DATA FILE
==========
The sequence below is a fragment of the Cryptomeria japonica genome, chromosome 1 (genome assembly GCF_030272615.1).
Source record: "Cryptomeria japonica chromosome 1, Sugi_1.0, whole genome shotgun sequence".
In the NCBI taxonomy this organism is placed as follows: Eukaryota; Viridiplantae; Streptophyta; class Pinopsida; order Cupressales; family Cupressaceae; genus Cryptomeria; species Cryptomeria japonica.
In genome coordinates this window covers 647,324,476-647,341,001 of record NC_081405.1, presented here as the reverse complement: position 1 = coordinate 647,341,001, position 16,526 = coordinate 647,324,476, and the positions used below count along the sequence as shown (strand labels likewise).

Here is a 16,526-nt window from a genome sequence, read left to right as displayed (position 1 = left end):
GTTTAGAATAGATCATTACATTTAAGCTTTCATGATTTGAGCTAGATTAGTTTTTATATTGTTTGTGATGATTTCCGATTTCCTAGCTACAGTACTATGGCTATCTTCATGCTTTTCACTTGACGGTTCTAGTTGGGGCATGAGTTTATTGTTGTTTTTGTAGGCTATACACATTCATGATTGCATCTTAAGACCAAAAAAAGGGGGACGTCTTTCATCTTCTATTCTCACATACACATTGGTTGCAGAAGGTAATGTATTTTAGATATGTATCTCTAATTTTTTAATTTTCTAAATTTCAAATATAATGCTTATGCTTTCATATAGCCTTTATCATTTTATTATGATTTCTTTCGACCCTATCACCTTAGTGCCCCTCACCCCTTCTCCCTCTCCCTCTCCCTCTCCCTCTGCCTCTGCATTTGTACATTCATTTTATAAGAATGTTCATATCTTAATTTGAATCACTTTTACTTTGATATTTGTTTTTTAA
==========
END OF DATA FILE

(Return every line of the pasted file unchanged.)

The sequence below is a fragment of the Cryptomeria japonica genome, chromosome 1 (genome assembly GCF_030272615.1).
Source record: "Cryptomeria japonica chromosome 1, Sugi_1.0, whole genome shotgun sequence".
In the NCBI taxonomy this organism is placed as follows: Eukaryota; Viridiplantae; Streptophyta; class Pinopsida; order Cupressales; family Cupressaceae; genus Cryptomeria; species Cryptomeria japonica.
In genome coordinates this window covers 647,324,476-647,341,001 of record NC_081405.1, presented here as the reverse complement: position 1 = coordinate 647,341,001, position 16,526 = coordinate 647,324,476, and the positions used below count along the sequence as shown (strand labels likewise).

Here is a 16,526-nt window from a genome sequence, read left to right as displayed (position 1 = left end):
GTTTAGAATAGATCATTACATTTAAGCTTTCATGATTTGAGCTAGATTAGTTTTTATATTGTTTGTGATGATTTCCGATTTCCTAGCTACAGTACTATGGCTATCTTCATGCTTTTCACTTGACGGTTCTAGTTGGGGCATGAGTTTATTGTTGTTTTTGTAGGCTATACACATTCATGATTGCATCTTAAGACCAAAAAAAGGGGGACGTCTTTCATCTTCTATTCTCACATACACATTGGTTGCAGAAGGTAATGTATTTTAGATATGTATCTCTAATTTTTTAATTTTCTAAATTTCAAATATAATGCTTATGCTTTCATATAGCCTTTATCATTTTATTATGATTTCTTTCGACCCTATCACCTTAGTGCCCCTCACCCCTTCTCCCTCTCCCTCTCCCTCTCCCTCTGCCTCTGCATTTGTACATTCATTTTATAAGAATGTTCATATCTTAATTTGAATCACTTTTACTTTGATATTTGTTTTTTAA